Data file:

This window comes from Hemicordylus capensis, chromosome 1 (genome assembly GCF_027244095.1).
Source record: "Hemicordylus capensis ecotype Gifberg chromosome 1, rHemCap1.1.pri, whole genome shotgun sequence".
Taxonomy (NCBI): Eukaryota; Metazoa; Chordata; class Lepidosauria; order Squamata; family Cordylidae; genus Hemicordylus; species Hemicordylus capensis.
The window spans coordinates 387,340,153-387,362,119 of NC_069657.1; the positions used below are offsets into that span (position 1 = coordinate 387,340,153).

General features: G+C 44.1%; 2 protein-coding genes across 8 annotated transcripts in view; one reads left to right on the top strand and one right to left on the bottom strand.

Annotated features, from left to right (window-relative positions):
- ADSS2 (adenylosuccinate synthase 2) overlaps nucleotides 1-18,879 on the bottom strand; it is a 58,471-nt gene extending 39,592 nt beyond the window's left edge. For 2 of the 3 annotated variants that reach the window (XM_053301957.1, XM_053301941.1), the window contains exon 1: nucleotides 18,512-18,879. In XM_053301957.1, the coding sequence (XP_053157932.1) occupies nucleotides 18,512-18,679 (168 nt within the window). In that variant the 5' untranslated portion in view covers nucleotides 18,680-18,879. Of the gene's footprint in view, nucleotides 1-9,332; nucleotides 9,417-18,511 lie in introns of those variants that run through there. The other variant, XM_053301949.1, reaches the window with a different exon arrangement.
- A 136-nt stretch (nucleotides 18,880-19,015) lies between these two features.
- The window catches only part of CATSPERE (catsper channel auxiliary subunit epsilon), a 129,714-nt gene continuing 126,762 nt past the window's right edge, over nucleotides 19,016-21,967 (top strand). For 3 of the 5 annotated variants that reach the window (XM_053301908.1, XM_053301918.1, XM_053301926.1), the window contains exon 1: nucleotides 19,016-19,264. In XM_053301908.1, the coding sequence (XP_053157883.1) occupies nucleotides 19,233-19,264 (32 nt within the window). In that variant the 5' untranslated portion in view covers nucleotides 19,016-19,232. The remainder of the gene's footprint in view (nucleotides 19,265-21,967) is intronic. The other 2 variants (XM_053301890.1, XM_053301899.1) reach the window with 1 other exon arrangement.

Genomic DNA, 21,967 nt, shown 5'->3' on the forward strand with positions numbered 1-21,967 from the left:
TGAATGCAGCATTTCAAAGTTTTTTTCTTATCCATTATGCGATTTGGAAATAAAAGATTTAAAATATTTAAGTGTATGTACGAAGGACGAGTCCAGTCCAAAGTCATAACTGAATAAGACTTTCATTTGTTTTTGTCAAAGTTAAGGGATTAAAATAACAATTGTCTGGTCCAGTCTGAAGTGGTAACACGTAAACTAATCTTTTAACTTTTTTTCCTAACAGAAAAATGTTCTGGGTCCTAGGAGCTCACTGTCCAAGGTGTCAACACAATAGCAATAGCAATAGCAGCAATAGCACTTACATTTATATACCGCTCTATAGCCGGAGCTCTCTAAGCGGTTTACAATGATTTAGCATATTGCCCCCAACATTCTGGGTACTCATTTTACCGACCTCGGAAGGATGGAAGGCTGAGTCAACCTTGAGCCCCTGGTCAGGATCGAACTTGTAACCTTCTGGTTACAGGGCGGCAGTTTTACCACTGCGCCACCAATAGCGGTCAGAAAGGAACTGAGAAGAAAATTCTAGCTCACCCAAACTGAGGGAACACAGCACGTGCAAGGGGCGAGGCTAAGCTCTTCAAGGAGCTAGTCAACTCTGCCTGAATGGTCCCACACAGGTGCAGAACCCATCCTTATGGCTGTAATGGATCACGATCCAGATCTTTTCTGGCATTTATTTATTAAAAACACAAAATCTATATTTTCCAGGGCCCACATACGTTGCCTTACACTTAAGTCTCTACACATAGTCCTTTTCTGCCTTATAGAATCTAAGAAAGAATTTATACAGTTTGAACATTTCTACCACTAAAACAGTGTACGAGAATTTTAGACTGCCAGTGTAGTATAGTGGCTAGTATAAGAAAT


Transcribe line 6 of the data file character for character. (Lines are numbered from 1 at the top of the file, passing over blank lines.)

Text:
Annotated features, from left to right (window-relative positions):